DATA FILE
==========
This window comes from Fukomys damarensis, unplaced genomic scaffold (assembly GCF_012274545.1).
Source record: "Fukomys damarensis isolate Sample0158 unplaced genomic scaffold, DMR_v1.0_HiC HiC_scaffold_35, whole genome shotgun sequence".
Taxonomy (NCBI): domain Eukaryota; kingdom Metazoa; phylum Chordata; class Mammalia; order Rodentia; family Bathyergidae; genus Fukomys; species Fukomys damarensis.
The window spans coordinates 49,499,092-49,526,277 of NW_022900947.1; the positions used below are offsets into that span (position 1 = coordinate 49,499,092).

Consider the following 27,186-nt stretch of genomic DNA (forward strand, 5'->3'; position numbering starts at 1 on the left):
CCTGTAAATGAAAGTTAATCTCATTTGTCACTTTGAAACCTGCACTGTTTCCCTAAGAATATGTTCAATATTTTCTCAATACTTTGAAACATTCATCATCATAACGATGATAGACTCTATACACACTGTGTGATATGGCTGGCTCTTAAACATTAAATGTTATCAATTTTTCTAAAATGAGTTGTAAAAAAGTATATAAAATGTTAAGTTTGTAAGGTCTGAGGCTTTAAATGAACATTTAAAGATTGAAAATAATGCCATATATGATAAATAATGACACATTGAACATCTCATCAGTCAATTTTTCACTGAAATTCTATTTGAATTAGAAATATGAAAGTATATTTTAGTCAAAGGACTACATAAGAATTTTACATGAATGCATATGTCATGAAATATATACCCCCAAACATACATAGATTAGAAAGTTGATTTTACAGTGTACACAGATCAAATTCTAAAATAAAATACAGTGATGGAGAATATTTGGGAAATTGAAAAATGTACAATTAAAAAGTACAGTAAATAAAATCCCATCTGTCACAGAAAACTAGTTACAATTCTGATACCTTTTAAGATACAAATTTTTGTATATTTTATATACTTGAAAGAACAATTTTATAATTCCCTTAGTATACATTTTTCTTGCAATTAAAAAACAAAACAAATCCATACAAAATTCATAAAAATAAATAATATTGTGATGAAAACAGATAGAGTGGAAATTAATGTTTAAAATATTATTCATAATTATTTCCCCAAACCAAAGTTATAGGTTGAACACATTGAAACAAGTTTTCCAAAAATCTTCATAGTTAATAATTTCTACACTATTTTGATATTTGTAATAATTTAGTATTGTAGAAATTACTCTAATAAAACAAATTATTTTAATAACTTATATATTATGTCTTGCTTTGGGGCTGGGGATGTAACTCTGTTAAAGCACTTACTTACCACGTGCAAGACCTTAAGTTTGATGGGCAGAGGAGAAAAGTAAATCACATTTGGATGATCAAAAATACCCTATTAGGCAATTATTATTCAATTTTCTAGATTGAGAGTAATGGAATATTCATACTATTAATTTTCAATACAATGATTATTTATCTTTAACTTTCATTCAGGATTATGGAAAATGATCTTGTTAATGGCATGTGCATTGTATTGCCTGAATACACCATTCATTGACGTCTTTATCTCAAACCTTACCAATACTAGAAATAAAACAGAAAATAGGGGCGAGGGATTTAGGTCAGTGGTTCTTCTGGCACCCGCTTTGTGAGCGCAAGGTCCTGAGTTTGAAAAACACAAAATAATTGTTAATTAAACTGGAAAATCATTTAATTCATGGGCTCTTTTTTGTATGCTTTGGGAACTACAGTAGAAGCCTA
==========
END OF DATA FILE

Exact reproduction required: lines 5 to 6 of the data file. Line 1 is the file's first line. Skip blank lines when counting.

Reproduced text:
Consider the following 27,186-nt stretch of genomic DNA (forward strand, 5'->3'; position numbering starts at 1 on the left):
CCTGTAAATGAAAGTTAATCTCATTTGTCACTTTGAAACCTGCACTGTTTCCCTAAGAATATGTTCAATATTTTCTCAATACTTTGAAACATTCATCATCATAACGATGATAGACTCTATACACACTGTGTGATATGGCTGGCTCTTAAACATTAAATGTTATCAATTTTTCTAAAATGAGTTGTAAAAAAGTATATAAAATGTTAAGTTTGTAAGGTCTGAGGCTTTAAATGAACATTTAAAGATTGAAAATAATGCCATATATGATAAATAATGACACATTGAACATCTCATCAGTCAATTTTTCACTGAAATTCTATTTGAATTAGAAATATGAAAGTATATTTTAGTCAAAGGACTACATAAGAATTTTACATGAATGCATATGTCATGAAATATATACCCCCAAACATACATAGATTAGAAAGTTGATTTTACAGTGTACACAGATCAAATTCTAAAATAAAATACAGTGATGGAGAATATTTGGGAAATTGAAAAATGTACAATTAAAAAGTACAGTAAATAAAATCCCATCTGTCACAGAAAACTAGTTACAATTCTGATACCTTTTAAGATACAAATTTTTGTATATTTTATATACTTGAAAGAACAATTTTATAATTCCCTTAGTATACATTTTTCTTGCAATTAAAAAACAAAACAAATCCATACAAAATTCATAAAAATAAATAATATTGTGATGAAAACAGATAGAGTGGAAATTAATGTTTAAAATATTATTCATAATTATTTCCCCAAACCAAAGTTATAGGTTGAACACATTGAAACAAGTTTTCCAAAAATCTTCATAGTTAATAATTTCTACACTATTTTGATATTTGTAATAATTTAGTATTGTAGAAATTACTCTAATAAAACAAATTATTTTAATAACTTATATATTATGTCTTGCTTTGGGGCTGGGGATGTAACTCTGTTAAAGCACTTACTTACCACGTGCAAGACCTTAAGTTTGATGGGCAGAGGAGAAAAGTAAATCACATTTGGATGATCAAAAATACCCTATTAGGCAATTATTATTCAATTTTCTAGATTGAGAGTAATGGAATATTCATACTATTAATTTTCAATACAATGATTATTTATCTTTAACTTTCATTCAGGATTATGGAAAATGATCTTGTTAATGGCATGTGCATTGTATTGCCTGAATACACCATTCATTGACGTCTTTATCTCAAACCTTACCAATACTAGAAATAAAACAGAAAATAGGGGCGAGGGATTTAGGTCAGTGGTTCTTCTGGCACCCGCTTTGTGAGCGCAAGGTCCTGAGTTTGAAAAACACAAAATAATTGTTAATTAAACTGGAAAATCATTTAATTCATGGGCTCTTTTTTGTATGCTTTGGGAACTACAGTAGAAGCCTA